O P I N I O N
by Charles Adès Fishman
I could hardly believe it when I was told that you were participating in the Sutzkever Translation Prize competition as a judge. The Ed Hirsch whose work I’ve read and admired for years—the Ed Hirsch I’ve admired for years—wouldn’t allow himself to be used in a way that will help the Neo-Nazi forces in Lithuania remove the stain of antisemitism from its persecution of individuals who served as Jewish partisans during the Holocaust years.
That isn’t the Ed Hirsch I corresponded with while editing both the 1991 Texas Tech edition of Blood to Remember: American Poets on the Holocaust and the revised 2007 Time Being Books edition.
Not the poet who so identified with the Shoah survivor and great poet Paul Celan that he felt it necessary and inescapable that he speak for Celan in his poem “Paul Celan: A Grave and Mysterious Question,” in which he had that beloved poet ask
- “What did we know then about the smoke
- That was already beginning to pulse from trains . . .
- What did we know about a single gray strand
- Of barbed wire knotted slowly and tightly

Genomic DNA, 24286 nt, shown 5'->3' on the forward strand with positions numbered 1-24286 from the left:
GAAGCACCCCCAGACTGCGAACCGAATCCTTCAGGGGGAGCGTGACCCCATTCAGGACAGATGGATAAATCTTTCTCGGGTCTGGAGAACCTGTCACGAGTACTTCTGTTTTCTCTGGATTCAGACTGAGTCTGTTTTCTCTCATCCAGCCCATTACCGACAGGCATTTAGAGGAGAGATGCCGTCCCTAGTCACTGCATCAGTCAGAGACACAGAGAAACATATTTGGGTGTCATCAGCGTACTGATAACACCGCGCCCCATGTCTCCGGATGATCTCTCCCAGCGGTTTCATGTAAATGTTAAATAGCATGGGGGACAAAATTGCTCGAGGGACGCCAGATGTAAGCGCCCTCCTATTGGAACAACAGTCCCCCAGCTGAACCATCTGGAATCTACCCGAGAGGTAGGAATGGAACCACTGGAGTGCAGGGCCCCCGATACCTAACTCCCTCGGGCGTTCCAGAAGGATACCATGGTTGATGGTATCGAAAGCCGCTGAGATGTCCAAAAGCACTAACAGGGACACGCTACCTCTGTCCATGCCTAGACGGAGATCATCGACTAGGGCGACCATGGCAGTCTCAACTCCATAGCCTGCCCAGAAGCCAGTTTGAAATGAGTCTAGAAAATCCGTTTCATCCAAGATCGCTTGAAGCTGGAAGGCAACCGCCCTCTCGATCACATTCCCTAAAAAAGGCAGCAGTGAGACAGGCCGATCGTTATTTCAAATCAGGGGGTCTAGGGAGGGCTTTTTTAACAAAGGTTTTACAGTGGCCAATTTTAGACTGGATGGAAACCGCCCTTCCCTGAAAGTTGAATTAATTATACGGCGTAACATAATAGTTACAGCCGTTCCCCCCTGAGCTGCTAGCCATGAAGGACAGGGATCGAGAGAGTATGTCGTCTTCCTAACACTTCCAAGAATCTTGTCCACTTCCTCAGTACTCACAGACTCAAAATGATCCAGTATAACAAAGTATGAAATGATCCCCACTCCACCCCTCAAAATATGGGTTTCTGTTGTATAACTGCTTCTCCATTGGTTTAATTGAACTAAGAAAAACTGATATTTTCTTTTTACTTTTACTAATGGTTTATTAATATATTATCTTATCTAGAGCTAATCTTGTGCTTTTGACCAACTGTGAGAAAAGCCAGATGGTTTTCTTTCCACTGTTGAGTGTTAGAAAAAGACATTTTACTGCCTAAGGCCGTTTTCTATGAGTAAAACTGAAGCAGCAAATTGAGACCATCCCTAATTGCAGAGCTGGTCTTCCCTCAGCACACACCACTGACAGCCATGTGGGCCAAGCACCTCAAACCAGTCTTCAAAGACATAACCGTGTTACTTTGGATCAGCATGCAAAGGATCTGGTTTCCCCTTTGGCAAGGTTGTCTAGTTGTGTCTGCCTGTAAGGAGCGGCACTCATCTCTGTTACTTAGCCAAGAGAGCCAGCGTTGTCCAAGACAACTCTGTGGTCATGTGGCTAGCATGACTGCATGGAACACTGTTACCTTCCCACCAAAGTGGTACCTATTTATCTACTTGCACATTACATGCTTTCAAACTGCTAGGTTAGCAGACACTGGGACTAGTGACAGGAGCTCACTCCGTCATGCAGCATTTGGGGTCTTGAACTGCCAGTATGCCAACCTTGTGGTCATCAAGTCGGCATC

- Around their necks?”
and then had this poet state:
- “We didn’t know anything then.”
So true, Ed! But, now? Now we know about the local killing sites, the trains, the smoke, the gas chambers and the gruesomely contorted bodies, the crematoria and death marches, the cruelty and brutality and Jew-hatred that leapt all previously known bounds.
And you know all this, Ed.
You know that Lithuania is using you to legitimize its sickening mutilation of the memory of our partisans’ deeds, its sickening attempt to murder our memory of those Jewish brothers and sisters who would not go down easily, who would not go down without fighting.
And this is why I ask you now, Ed, to rise up against the expectations of the Lithuanian regime that hopes to use you to batter the past into submission, to throw still-warm ash over the heads of our partisan heroes, to transform Avrom Sutzkever—a true hero of our people, a hero of history, a poet we can both be proud of—into a cover boy for revisionism, an iconic mask for the most vicious lies.
With great hope that you will resign your post as a Sutzkever Translation Prize judge,